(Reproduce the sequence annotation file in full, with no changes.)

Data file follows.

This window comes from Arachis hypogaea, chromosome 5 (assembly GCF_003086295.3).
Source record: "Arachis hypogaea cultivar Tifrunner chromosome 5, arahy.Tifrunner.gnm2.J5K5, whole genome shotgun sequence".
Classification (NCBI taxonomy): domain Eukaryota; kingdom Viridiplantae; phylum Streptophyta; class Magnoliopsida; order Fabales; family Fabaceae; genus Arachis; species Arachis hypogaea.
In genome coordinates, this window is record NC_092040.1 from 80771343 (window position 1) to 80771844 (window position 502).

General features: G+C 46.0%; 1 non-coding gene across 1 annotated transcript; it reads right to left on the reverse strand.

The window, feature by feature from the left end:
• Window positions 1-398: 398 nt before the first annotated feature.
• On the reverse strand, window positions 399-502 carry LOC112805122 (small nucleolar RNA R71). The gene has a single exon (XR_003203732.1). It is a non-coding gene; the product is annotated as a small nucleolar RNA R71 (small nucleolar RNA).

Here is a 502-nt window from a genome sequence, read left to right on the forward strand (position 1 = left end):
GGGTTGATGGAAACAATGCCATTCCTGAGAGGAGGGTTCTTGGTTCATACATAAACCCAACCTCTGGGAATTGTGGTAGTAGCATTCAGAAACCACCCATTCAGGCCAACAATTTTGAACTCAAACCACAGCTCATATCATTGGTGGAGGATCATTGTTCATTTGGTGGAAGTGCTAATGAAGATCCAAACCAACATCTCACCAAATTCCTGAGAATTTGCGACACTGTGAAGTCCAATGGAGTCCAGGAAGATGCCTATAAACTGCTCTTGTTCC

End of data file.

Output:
This window comes from Arachis hypogaea, chromosome 5 (assembly GCF_003086295.3).
Source record: "Arachis hypogaea cultivar Tifrunner chromosome 5, arahy.Tifrunner.gnm2.J5K5, whole genome shotgun sequence".
Classification (NCBI taxonomy): domain Eukaryota; kingdom Viridiplantae; phylum Streptophyta; class Magnoliopsida; order Fabales; family Fabaceae; genus Arachis; species Arachis hypogaea.
In genome coordinates, this window is record NC_092040.1 from 80771343 (window position 1) to 80771844 (window position 502).

General features: G+C 46.0%; 1 non-coding gene across 1 annotated transcript; it reads right to left on the reverse strand.

The window, feature by feature from the left end:
• Window positions 1-398: 398 nt before the first annotated feature.
• On the reverse strand, window positions 399-502 carry LOC112805122 (small nucleolar RNA R71). The gene has a single exon (XR_003203732.1). It is a non-coding gene; the product is annotated as a small nucleolar RNA R71 (small nucleolar RNA).

Here is a 502-nt window from a genome sequence, read left to right on the forward strand (position 1 = left end):
GGGTTGATGGAAACAATGCCATTCCTGAGAGGAGGGTTCTTGGTTCATACATAAACCCAACCTCTGGGAATTGTGGTAGTAGCATTCAGAAACCACCCATTCAGGCCAACAATTTTGAACTCAAACCACAGCTCATATCATTGGTGGAGGATCATTGTTCATTTGGTGGAAGTGCTAATGAAGATCCAAACCAACATCTCACCAAATTCCTGAGAATTTGCGACACTGTGAAGTCCAATGGAGTCCAGGAAGATGCCTATAAACTGCTCTTGTTCC